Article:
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I was wondering how this is done:

That sure is slick.  Anybody know anything about
the algorithms?

I'm thinking also about those 'aging' programs -
where a youth gets morphed into his older self.
I have no idea how to tackle that, but I
suspect it's similar...

--
Rich

 0
Reply r_delaney2001 (66) 7/24/2008 9:19:29 AM

See related articles to this posting

RichD wrote:
> I was wondering how this is done:
>
>
> That sure is slick.  Anybody know anything about
> the algorithms?
>
> I'm thinking also about those 'aging' programs -
> where a youth gets morphed into his older self.
> I have no idea how to tackle that, but I
> suspect it's similar...
>
> --
> Rich
>

Basic concept: match pixels in two images by location, and for each pair
compute an average, that will be the midpoint in morphing. Repeat with
the midpoint and one image, then midpoint and the other. Calculate
midpoints of smaller and smaller intervals until you have enough
intermediates to produce the illusion of morphing when played back in
sequence. The same general procedure is used to create CGI animation, BTW.

For "aging" the image of a person, you start by using a series of
pictures that show actual aging. From these, you derive rules about
changes in proportions, roundness, skin texture, etc, and use those to
create an aging algorithm, which you test by applying it to the images
you started with. Eventually, after sufficient tweaking, you use these
algorithms to create aging programs. You can use the morphing algorithm
to create a morphing illusion, if you like.

NB that an aged image is at best a "pretty good guess", since factors
such as makeup, expression, facial hair etc are not known. But options
can be built into in the program to produce alternatives images.

HTH

--
wolf k.
 0

On Jul 24, 8:51=A0am, Wolf Kirchmeir <wolf...@sympatico.ca> wrote:
> RichD wrote:
> > I was wondering how this is done:
>
>
> > That sure is slick. =A0Anybody know anything about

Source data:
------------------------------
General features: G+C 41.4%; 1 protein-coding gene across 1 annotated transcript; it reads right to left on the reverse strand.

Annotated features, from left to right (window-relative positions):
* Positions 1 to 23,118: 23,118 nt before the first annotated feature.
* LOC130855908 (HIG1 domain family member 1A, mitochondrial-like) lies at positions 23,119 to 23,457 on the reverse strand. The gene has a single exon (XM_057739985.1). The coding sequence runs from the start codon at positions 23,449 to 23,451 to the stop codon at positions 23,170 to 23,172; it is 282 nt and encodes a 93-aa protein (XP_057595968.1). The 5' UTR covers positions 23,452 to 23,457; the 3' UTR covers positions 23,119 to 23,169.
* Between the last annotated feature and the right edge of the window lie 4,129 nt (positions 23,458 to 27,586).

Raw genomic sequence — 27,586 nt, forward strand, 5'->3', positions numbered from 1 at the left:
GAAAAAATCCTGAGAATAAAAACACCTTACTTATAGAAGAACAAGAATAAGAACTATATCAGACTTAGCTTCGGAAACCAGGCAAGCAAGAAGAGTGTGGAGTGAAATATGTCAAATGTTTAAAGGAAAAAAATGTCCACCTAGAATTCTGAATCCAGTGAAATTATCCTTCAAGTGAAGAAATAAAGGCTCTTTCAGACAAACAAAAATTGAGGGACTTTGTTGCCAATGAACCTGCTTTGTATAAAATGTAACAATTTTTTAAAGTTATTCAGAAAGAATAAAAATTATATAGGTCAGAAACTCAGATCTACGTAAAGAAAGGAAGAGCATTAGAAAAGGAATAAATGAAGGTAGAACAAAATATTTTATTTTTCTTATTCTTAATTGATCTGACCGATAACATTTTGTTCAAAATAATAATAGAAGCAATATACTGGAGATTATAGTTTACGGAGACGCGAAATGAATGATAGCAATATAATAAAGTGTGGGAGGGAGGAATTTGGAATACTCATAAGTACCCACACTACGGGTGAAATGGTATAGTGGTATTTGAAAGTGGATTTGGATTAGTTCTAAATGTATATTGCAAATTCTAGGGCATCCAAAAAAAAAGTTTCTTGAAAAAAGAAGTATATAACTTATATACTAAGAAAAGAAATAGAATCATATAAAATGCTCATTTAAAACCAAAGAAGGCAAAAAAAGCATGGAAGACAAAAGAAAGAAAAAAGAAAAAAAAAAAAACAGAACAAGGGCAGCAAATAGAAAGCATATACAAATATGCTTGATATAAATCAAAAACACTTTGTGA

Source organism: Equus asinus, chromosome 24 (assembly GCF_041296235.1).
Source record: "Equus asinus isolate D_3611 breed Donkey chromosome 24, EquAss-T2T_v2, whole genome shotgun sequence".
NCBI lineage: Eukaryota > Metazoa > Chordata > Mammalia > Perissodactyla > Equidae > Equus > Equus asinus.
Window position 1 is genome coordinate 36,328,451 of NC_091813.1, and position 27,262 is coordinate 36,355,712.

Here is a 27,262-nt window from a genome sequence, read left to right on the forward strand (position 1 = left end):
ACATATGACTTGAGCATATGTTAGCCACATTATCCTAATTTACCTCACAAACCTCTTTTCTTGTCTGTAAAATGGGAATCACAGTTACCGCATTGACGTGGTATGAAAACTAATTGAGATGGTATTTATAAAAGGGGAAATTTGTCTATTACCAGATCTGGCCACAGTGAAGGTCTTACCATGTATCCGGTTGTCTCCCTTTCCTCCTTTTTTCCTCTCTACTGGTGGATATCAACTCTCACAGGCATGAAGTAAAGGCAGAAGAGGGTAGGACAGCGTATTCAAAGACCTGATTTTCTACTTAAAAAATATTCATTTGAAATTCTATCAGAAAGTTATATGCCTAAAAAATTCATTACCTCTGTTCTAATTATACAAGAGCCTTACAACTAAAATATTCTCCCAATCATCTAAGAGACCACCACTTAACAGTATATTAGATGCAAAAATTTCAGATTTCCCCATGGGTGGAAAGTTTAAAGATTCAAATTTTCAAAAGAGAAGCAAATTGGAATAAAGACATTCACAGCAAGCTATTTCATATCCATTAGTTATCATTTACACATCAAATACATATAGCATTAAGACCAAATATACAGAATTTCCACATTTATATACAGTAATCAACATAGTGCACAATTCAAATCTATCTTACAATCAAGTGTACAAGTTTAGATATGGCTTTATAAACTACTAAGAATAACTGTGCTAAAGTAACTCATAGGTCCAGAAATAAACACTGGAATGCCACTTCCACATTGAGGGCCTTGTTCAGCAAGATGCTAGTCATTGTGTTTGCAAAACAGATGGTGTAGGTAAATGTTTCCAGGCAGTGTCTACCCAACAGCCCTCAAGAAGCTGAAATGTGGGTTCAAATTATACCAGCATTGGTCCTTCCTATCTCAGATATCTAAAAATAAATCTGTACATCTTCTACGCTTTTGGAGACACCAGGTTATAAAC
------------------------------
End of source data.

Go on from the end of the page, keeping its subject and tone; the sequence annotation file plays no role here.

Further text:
> > the algorithms?
>
> > I'm thinking also about those 'aging' programs -
> > where a youth gets morphed into his older self.
> > I have no idea how to tackle that, but I
> > suspect it's similar...
>
> > --
> > Rich
>
> Basic concept: match pixels in two images by location, and for each pair
> compute an average, that will be the midpoint in morphing. Repeat with
> the midpoint and one image, then midpoint and the other. Calculate
> midpoints of smaller and smaller intervals until you have enough
> intermediates to produce the illusion of morphing when played back in
> sequence. The same general procedure is used to create CGI animation, BTW=
..
>
> For "aging" the image of a person, you start by using a series of
> pictures that show actual aging. From these, you derive rules about
> changes in proportions, roundness, skin texture, etc, and use those to
> create an aging algorithm, which you test by applying it to the images
> you started with. Eventually, after sufficient tweaking, you use these
> algorithms to create aging programs. You can use the morphing algorithm
> to create a morphing illusion, if you like.
>
> NB that an aged image is at best a "pretty good guess", since factors
> such as makeup, expression, facial hair etc are not known. But options
> can be built into in the program to produce alternatives images.
>
> HTH
>

And now for the fun part. Name the artists [if not the pictures and
the ladies themselves]. At least 5 Leonardos, 1 Botticelli, 1 Raphael,
1 Rubens, 1 Renoir, 1 Rembrandt, 1 Picasso. Probably a Klimt. Maybe a
Schiele. Then blank. First thing to go IS your memory. Ratz.

 0

On Jul 24, 11:19=A0am, RichD <r_delaney2...@yahoo.com> wrote:
> I was wondering how this is done:
>
>
> That sure is slick. =A0Anybody know anything about
> the algorithms?
>
> I'm thinking also about those 'aging' programs -
> where a youth gets morphed into his older self.
> I have no idea how to tackle that, but I